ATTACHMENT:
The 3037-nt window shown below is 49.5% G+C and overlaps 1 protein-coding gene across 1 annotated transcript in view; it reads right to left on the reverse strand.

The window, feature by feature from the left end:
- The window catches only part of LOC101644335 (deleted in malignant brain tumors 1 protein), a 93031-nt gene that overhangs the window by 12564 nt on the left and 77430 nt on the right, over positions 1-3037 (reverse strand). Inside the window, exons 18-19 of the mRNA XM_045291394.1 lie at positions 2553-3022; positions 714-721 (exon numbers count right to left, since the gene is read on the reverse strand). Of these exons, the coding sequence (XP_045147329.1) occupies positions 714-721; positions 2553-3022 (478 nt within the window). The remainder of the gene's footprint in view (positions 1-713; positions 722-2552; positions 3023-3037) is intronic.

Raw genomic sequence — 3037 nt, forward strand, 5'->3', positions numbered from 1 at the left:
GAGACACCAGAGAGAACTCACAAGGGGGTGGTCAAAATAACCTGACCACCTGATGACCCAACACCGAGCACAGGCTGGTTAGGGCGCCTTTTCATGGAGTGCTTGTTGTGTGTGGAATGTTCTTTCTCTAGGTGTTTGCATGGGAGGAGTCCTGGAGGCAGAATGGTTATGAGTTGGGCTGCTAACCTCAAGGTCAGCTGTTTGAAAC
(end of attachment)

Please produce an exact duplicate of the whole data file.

The 3037-nt window shown below is 49.5% G+C and overlaps 1 protein-coding gene across 1 annotated transcript in view; it reads right to left on the reverse strand.

The window, feature by feature from the left end:
- The window catches only part of LOC101644335 (deleted in malignant brain tumors 1 protein), a 93031-nt gene that overhangs the window by 12564 nt on the left and 77430 nt on the right, over positions 1-3037 (reverse strand). Inside the window, exons 18-19 of the mRNA XM_045291394.1 lie at positions 2553-3022; positions 714-721 (exon numbers count right to left, since the gene is read on the reverse strand). Of these exons, the coding sequence (XP_045147329.1) occupies positions 714-721; positions 2553-3022 (478 nt within the window). The remainder of the gene's footprint in view (positions 1-713; positions 722-2552; positions 3023-3037) is intronic.

Raw genomic sequence — 3037 nt, forward strand, 5'->3', positions numbered from 1 at the left:
GAGACACCAGAGAGAACTCACAAGGGGGTGGTCAAAATAACCTGACCACCTGATGACCCAACACCGAGCACAGGCTGGTTAGGGCGCCTTTTCATGGAGTGCTTGTTGTGTGTGGAATGTTCTTTCTCTAGGTGTTTGCATGGGAGGAGTCCTGGAGGCAGAATGGTTATGAGTTGGGCTGCTAACCTCAAGGTCAGCTGTTTGAAAC